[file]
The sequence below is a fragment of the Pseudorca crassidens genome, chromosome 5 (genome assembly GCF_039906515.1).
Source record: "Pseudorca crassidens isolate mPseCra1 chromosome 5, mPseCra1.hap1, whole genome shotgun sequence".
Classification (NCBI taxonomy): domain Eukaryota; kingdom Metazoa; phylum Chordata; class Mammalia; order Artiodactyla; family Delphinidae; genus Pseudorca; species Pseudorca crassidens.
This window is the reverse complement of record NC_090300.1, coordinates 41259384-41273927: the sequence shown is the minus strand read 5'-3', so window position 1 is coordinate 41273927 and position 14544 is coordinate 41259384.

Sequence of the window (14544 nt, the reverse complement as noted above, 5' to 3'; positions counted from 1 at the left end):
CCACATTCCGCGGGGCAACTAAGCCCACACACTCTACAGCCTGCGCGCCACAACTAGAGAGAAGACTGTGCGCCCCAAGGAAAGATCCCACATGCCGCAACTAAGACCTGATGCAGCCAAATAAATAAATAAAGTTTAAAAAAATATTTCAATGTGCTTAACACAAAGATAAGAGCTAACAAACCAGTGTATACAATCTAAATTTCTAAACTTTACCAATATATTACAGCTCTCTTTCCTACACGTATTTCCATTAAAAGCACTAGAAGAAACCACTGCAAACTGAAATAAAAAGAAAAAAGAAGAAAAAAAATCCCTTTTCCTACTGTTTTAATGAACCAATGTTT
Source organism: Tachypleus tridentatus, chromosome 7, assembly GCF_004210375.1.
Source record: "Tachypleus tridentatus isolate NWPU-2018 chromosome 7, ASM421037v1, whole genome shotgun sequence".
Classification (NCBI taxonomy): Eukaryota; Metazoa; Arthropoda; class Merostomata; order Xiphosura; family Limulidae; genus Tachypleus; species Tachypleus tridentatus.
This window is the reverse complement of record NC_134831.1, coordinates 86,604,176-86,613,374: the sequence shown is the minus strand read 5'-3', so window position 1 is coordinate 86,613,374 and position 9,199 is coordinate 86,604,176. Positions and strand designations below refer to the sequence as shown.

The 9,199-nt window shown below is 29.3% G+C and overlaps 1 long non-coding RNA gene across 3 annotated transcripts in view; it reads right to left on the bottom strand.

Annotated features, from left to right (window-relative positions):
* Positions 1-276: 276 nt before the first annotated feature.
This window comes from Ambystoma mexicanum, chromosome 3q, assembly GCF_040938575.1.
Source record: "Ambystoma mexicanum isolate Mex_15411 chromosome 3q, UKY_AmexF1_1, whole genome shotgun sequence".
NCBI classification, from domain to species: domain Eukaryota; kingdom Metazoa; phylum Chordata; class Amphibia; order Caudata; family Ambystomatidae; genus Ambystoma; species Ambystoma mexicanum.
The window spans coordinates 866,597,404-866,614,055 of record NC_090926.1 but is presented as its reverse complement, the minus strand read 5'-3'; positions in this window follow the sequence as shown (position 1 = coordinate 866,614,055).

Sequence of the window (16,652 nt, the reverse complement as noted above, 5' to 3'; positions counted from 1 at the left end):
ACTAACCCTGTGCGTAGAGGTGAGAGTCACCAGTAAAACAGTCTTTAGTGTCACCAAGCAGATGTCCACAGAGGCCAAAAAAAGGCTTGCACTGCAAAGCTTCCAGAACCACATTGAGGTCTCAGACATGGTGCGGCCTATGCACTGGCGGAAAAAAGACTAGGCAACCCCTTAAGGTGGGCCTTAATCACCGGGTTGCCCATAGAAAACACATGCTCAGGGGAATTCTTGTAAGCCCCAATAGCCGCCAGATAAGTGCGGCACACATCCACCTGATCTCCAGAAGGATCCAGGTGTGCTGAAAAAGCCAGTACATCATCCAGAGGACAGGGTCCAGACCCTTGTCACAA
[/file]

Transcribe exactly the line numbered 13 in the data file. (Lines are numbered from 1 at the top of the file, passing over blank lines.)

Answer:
* Positions 1-276: 276 nt before the first annotated feature.